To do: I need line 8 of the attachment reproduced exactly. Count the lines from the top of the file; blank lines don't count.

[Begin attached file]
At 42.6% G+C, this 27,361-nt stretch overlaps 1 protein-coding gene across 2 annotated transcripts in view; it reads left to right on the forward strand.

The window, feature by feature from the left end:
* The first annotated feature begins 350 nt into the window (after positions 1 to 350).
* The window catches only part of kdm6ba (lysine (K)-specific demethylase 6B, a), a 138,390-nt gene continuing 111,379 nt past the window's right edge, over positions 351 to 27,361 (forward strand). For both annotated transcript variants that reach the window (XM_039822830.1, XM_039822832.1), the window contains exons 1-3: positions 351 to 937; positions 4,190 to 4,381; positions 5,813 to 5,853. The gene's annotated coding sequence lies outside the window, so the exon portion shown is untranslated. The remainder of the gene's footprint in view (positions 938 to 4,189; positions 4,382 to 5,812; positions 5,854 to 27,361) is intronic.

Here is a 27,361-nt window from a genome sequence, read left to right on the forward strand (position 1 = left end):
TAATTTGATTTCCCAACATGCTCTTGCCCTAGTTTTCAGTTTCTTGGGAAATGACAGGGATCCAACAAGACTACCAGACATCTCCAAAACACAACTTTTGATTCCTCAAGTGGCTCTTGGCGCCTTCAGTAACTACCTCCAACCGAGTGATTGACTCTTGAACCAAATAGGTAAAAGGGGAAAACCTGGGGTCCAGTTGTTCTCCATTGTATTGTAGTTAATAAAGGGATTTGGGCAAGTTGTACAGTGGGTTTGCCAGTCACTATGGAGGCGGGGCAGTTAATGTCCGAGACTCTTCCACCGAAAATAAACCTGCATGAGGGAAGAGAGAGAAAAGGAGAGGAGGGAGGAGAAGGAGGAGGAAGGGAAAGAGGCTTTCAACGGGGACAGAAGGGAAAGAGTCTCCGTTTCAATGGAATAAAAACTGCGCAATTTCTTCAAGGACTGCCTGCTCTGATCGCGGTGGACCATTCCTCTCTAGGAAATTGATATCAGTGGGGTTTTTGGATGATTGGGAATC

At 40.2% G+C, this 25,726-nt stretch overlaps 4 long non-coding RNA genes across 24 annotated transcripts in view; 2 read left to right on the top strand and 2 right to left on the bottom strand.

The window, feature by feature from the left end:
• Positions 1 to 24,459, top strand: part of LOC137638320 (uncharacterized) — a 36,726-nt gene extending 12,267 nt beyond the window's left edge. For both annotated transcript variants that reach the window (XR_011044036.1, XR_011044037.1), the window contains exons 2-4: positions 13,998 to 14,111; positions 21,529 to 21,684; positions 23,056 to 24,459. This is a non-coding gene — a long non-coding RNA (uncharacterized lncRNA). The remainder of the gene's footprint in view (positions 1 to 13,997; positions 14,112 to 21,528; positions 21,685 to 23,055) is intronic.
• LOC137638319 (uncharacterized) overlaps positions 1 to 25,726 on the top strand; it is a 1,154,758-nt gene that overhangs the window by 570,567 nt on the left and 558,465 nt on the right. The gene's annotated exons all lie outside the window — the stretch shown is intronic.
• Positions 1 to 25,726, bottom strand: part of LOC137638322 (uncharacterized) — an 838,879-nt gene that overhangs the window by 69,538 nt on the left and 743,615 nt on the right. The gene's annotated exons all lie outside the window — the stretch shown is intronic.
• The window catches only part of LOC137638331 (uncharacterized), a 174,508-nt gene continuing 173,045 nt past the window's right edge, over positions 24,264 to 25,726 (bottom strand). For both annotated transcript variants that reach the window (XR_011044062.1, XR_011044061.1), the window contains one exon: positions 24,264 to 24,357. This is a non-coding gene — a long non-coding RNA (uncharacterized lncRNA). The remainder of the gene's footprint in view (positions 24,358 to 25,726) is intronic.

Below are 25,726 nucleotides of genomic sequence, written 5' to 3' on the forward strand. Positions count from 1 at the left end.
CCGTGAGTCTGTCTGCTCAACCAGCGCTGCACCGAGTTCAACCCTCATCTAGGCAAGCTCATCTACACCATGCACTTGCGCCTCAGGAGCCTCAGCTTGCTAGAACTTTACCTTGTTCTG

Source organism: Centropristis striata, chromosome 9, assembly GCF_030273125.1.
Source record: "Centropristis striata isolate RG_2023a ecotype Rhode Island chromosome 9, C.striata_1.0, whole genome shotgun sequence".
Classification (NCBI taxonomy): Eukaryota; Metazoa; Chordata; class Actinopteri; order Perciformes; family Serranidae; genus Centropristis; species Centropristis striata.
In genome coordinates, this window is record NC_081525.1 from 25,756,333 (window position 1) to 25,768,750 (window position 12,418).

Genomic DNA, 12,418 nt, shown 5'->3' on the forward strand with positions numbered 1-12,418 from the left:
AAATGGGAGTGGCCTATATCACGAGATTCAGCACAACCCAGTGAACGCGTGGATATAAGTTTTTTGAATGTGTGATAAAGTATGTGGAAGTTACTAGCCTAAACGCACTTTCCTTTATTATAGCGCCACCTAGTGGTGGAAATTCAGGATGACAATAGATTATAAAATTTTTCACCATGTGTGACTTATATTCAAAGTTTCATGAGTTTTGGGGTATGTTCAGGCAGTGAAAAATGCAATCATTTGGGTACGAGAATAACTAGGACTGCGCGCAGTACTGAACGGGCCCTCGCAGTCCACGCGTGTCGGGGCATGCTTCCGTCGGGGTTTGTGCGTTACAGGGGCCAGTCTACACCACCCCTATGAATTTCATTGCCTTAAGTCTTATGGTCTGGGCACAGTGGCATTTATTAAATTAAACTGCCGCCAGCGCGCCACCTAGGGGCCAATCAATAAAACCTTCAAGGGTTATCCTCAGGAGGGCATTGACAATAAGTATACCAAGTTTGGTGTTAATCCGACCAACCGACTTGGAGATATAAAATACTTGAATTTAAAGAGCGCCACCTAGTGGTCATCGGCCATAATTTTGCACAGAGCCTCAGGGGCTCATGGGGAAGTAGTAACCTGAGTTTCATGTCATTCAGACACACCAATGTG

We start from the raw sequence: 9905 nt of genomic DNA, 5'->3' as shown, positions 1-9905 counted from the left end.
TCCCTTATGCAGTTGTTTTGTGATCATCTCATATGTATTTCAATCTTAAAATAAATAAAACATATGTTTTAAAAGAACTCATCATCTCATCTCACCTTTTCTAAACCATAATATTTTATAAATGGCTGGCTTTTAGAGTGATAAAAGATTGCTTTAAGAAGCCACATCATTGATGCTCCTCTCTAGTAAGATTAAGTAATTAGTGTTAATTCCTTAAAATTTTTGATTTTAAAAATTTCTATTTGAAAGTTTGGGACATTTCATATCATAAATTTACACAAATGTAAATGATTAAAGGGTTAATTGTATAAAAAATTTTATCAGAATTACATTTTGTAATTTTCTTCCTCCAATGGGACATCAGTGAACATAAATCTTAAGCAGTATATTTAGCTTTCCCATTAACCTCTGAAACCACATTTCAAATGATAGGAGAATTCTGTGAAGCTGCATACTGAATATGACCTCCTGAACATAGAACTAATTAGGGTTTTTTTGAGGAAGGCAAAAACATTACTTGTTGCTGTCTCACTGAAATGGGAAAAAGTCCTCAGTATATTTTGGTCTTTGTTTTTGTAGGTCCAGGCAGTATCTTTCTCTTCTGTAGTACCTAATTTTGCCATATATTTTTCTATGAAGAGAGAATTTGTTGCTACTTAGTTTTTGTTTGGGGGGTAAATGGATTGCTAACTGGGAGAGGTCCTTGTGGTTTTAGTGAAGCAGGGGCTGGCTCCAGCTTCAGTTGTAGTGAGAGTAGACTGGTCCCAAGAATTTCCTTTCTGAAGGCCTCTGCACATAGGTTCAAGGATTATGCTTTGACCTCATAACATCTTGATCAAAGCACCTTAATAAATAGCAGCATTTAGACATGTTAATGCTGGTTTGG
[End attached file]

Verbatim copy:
The window, feature by feature from the left end: